Random Samples

Science  04 Apr 2008:
Vol. 320, Issue 5872, pp. 27

    About 600 species of bacteria live in human mouths. Some cause cavities or periodontal disease, whereas others keep breath smelling fresh—but most have unspecified roles and are known only as DNA sequences. “All this myriad of data has been sort of dumped in GenBank,” says Floyd Dewhirst, a microbiologist at the Forsyth Institute in Boston, Massachusetts. “It's become a meaningless Tower of Babel.”

    But no longer. Dewhirst and a team of scientists funded by the National Institute of Dental and Craniofacial Research in Bethesda, Maryland, organized all the sequences in the Human Oral Microbiome Database, which went online 25 March (homd.org). Based on a new evolutionary tree, each species has been neatly assigned to a genus, numbered, and linked to bibliographic references. The entire database is searchable by key words and DNA sequences.


    Paul Lepp, a microbiologist at Minot State University in North Dakota, says the database will help generate an ecological perspective of disease, encouraging researchers to study how interactions among microbes foster health or disorder. The oral biome is the first of a series of microbiomes to go online; similar databases are in the works for skin, gut, and vaginal microbes.


    Why do gamblers on a losing streak keep playing till they go bust? Because their minds aren't flexible enough to change course, a recent study concludes.

    Psychiatric researchers at the University of Pisa in Italy compared how well 20 recovering gambling addicts and a healthy control group matched for IQ performed on the Wisconsin Card Sorting Test. WCST measures “executive function” such as planning and shifting cognitive strategies. Subjects learn to sort cards (see illustration) according to a particular rule, which the experimenter then covertly changes; participants are judged by how well they pick up on the shifts. In the Pisa study, the gamblers had much more difficulty adapting to new rules and, unlike the healthy people, actually got worse with practice. The results, the scientists reported last week in the journal Clinical Practice and Epidemiology in Mental Health, indicate “a sort of cognitive ‘rigidity’” that prevents people from looking for alternative solutions to problems and fosters the kind of “perseverating” thinking that gamblers indulge in.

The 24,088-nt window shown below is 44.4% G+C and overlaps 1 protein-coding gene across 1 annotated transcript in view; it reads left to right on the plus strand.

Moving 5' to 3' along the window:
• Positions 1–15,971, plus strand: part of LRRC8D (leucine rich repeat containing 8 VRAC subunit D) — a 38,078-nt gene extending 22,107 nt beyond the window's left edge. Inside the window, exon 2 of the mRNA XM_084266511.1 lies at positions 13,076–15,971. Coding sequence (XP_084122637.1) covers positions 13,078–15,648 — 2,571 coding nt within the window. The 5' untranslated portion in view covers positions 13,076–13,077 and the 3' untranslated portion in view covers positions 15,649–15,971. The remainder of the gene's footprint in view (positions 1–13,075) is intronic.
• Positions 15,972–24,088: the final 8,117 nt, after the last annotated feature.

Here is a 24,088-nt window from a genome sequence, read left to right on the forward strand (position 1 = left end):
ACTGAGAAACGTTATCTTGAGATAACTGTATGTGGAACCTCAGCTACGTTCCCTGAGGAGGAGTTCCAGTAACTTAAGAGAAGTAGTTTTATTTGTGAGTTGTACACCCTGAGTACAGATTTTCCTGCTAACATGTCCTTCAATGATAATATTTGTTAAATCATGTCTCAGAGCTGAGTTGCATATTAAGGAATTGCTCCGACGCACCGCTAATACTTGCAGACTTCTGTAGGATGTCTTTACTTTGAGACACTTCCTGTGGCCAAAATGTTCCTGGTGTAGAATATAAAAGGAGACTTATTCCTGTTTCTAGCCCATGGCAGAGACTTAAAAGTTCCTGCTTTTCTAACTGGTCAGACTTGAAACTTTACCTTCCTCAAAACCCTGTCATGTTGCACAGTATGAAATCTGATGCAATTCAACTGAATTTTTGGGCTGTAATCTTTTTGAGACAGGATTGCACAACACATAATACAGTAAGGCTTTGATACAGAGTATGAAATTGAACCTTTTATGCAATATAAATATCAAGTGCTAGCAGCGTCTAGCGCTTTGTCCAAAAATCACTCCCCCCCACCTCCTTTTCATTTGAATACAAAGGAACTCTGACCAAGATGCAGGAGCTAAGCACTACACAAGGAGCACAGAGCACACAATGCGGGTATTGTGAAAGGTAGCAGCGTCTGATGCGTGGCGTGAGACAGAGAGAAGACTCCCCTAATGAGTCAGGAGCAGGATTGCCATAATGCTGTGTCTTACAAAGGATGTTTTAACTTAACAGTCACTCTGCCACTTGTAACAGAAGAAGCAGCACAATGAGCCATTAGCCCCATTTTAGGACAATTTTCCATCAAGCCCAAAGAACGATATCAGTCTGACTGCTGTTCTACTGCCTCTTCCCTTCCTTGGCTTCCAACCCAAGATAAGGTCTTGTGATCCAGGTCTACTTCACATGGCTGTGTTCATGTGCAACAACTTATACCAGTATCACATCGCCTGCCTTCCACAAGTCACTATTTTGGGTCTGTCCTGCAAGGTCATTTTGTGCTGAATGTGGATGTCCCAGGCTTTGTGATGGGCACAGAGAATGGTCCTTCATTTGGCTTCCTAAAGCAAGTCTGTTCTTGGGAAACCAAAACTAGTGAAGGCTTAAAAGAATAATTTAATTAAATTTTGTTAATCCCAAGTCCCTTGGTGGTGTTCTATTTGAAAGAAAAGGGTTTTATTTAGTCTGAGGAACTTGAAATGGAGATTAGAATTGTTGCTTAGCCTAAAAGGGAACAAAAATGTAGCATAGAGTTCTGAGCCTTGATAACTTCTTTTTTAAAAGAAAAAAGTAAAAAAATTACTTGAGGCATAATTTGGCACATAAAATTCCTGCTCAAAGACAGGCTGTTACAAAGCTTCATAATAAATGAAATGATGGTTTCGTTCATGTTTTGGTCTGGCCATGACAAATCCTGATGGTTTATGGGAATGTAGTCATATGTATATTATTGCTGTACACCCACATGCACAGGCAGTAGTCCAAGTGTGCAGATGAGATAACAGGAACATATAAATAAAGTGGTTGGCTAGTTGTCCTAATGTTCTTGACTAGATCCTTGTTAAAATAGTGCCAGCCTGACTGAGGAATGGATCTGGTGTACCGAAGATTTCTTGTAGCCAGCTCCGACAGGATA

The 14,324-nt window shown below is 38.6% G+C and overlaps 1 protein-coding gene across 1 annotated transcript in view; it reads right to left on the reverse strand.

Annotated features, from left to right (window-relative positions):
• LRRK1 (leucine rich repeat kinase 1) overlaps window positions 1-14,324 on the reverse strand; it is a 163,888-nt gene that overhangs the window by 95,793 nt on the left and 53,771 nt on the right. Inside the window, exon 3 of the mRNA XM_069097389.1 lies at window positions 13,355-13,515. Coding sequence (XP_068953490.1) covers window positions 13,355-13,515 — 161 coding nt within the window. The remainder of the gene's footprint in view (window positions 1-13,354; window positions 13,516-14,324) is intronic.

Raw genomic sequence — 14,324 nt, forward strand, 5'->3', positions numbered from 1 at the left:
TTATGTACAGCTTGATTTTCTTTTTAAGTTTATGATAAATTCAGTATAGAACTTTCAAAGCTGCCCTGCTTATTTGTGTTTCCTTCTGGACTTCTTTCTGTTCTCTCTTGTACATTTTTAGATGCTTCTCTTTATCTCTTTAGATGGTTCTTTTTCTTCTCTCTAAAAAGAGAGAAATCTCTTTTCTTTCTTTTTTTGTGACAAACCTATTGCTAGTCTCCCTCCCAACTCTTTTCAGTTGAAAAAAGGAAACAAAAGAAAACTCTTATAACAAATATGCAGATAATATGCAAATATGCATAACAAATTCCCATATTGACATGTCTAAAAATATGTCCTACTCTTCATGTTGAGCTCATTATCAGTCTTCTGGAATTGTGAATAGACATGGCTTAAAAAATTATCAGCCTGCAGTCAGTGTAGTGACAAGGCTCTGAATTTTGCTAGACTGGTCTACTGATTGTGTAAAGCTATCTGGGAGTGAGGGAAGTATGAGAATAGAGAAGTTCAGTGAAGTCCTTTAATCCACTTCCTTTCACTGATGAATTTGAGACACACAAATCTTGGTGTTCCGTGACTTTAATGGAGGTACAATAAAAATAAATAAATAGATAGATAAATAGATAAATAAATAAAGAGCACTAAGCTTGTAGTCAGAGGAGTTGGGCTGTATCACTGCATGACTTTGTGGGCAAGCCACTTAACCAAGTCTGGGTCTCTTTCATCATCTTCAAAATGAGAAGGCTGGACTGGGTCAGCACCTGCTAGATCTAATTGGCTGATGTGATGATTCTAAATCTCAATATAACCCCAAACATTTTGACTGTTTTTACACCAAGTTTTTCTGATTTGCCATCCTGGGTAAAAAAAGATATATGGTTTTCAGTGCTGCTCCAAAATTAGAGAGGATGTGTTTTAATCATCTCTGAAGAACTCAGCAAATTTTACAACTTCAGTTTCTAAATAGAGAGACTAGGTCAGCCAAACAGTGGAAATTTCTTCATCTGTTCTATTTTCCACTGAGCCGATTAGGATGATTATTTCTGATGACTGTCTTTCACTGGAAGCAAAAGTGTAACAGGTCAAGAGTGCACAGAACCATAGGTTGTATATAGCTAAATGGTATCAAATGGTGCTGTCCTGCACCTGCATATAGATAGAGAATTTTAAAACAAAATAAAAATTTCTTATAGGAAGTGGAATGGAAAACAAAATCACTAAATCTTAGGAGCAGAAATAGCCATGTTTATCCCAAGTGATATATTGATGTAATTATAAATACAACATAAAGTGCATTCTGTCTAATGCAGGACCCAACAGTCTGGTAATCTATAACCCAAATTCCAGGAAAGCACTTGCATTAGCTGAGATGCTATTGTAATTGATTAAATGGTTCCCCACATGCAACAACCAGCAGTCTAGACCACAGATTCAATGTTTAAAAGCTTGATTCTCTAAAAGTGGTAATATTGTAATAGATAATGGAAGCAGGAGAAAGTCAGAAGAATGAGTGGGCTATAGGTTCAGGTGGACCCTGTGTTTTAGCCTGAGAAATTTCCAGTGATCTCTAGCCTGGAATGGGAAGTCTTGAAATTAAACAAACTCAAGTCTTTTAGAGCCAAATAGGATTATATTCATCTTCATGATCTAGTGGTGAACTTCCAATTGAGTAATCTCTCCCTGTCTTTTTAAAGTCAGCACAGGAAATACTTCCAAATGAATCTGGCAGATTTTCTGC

Yale University gambling researcher Marc Potenza says the study is interesting, but the results are uncertain given the small number of subjects and the fact that they suffer from other addictions and mental problems. Nonetheless, psychiatrist Jon Grant of the University of Minnesota, Minneapolis, says the study underscores that gambling, unlike, say, drinking, “is a cognitive task.” And it raises the question of whether such flaws in thinking are there all along but “don't show up until [people] get into gambling.”



    When the second Skylab crew lifted off in May 1973, the astronauts carried, unbeknownst to them, copies of this patch sent by their wives. It's a takeoff on the mission logo, adapted from the famous drawing by Leonardo da Vinci. Last week, one of the 320 original parody patches was sold for $388.38 at an auction of space artifacts in Dallas, Texas. One item still awaiting a buyer: a moon dust scoop used during the 1971 Apollo 14 flight and presented to backup commander Eugene Cernan, who became the last human to walk on the moon the following year. It was expected to fetch as much as $300,000, but no one picked it up, so it's now on sale for $161,325.



    Aeroponics—cultivating plants without soil or water—started to take off in 1983 when Rick Stoner of AgriHouse, a company in Berthoud, Colorado, patented a water-conserving, pesticide-free way to grow crops. NASA chipped in funding for application to potential future space colonies.

    The colonies are still beyond the horizon, but commercial production of air-grown veggies is becoming a reality. Optometrist Larry Forrest of Frederick, Colorado, has expanded his aeroponic greenhouse to about 150 square meters, which may make him the world's largest aeroponic farmer. His company, Grow Anywhere Air-Foods, grows tiny seedlings of mesclun and other greens for restaurants, misting their roots with a nitrogen- and calcium-rich spray every 20 minutes. Forrest's equipment involves several thousand nozzles, pipes, and other parts. But he says he is working on a simpler, cheaper 500-part system to sell to like-minded growers.

    “This is the first I've seen someone else trying to make a go of it,” says Edward Harwood, who patented an aeroponic system with a cloth conveyer belt but couldn't make it pay. As far as the U.S. growers know, the technique hasn't caught on anywhere else in the world. But Stoner sees a big potential: The technology “can be set up anywhere, including Iceland or Antarctica,” he says.

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